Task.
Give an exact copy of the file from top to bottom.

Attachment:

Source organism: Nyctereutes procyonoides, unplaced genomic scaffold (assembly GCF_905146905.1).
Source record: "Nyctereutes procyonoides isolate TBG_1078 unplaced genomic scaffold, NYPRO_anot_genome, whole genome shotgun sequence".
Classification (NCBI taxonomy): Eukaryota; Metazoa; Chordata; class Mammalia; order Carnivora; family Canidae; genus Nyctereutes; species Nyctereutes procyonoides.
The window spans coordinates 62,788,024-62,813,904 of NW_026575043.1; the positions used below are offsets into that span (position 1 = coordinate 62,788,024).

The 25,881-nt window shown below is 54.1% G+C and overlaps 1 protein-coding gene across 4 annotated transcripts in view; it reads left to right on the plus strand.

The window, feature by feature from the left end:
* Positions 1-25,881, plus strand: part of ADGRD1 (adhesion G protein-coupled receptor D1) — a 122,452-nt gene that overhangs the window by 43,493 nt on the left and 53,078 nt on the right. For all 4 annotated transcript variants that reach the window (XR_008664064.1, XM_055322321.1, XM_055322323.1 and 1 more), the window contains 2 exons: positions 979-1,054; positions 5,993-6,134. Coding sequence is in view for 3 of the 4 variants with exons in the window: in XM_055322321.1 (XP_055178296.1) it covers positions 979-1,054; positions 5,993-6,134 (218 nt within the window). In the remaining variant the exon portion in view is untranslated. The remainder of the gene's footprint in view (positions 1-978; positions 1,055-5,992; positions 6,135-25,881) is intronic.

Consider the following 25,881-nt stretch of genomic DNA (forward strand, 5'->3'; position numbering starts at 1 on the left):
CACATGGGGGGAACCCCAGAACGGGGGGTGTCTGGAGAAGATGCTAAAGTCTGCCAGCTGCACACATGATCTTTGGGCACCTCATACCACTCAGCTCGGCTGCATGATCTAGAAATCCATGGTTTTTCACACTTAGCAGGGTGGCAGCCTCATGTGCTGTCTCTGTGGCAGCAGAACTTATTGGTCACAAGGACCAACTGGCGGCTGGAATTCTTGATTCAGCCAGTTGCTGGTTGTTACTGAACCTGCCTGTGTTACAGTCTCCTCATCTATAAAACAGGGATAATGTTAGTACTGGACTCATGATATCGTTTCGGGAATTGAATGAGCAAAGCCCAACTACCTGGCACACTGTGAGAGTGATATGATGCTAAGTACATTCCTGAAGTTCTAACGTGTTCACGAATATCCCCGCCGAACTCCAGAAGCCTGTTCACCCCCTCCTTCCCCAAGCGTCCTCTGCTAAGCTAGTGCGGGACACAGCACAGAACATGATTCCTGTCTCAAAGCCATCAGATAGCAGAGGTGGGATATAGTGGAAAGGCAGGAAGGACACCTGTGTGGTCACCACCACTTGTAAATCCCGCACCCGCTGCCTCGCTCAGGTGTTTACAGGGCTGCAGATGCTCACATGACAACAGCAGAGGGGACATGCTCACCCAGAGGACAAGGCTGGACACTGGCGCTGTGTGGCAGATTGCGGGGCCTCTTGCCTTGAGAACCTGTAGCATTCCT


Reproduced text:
Source organism: Nyctereutes procyonoides, unplaced genomic scaffold (assembly GCF_905146905.1).
Source record: "Nyctereutes procyonoides isolate TBG_1078 unplaced genomic scaffold, NYPRO_anot_genome, whole genome shotgun sequence".
Classification (NCBI taxonomy): Eukaryota; Metazoa; Chordata; class Mammalia; order Carnivora; family Canidae; genus Nyctereutes; species Nyctereutes procyonoides.
The window spans coordinates 62,788,024-62,813,904 of NW_026575043.1; the positions used below are offsets into that span (position 1 = coordinate 62,788,024).

The 25,881-nt window shown below is 54.1% G+C and overlaps 1 protein-coding gene across 4 annotated transcripts in view; it reads left to right on the plus strand.

The window, feature by feature from the left end:
* Positions 1-25,881, plus strand: part of ADGRD1 (adhesion G protein-coupled receptor D1) — a 122,452-nt gene that overhangs the window by 43,493 nt on the left and 53,078 nt on the right. For all 4 annotated transcript variants that reach the window (XR_008664064.1, XM_055322321.1, XM_055322323.1 and 1 more), the window contains 2 exons: positions 979-1,054; positions 5,993-6,134. Coding sequence is in view for 3 of the 4 variants with exons in the window: in XM_055322321.1 (XP_055178296.1) it covers positions 979-1,054; positions 5,993-6,134 (218 nt within the window). In the remaining variant the exon portion in view is untranslated. The remainder of the gene's footprint in view (positions 1-978; positions 1,055-5,992; positions 6,135-25,881) is intronic.

Consider the following 25,881-nt stretch of genomic DNA (forward strand, 5'->3'; position numbering starts at 1 on the left):
CACATGGGGGGAACCCCAGAACGGGGGGTGTCTGGAGAAGATGCTAAAGTCTGCCAGCTGCACACATGATCTTTGGGCACCTCATACCACTCAGCTCGGCTGCATGATCTAGAAATCCATGGTTTTTCACACTTAGCAGGGTGGCAGCCTCATGTGCTGTCTCTGTGGCAGCAGAACTTATTGGTCACAAGGACCAACTGGCGGCTGGAATTCTTGATTCAGCCAGTTGCTGGTTGTTACTGAACCTGCCTGTGTTACAGTCTCCTCATCTATAAAACAGGGATAATGTTAGTACTGGACTCATGATATCGTTTCGGGAATTGAATGAGCAAAGCCCAACTACCTGGCACACTGTGAGAGTGATATGATGCTAAGTACATTCCTGAAGTTCTAACGTGTTCACGAATATCCCCGCCGAACTCCAGAAGCCTGTTCACCCCCTCCTTCCCCAAGCGTCCTCTGCTAAGCTAGTGCGGGACACAGCACAGAACATGATTCCTGTCTCAAAGCCATCAGATAGCAGAGGTGGGATATAGTGGAAAGGCAGGAAGGACACCTGTGTGGTCACCACCACTTGTAAATCCCGCACCCGCTGCCTCGCTCAGGTGTTTACAGGGCTGCAGATGCTCACATGACAACAGCAGAGGGGACATGCTCACCCAGAGGACAAGGCTGGACACTGGCGCTGTGTGGCAGATTGCGGGGCCTCTTGCCTTGAGAACCTGTAGCATTCCT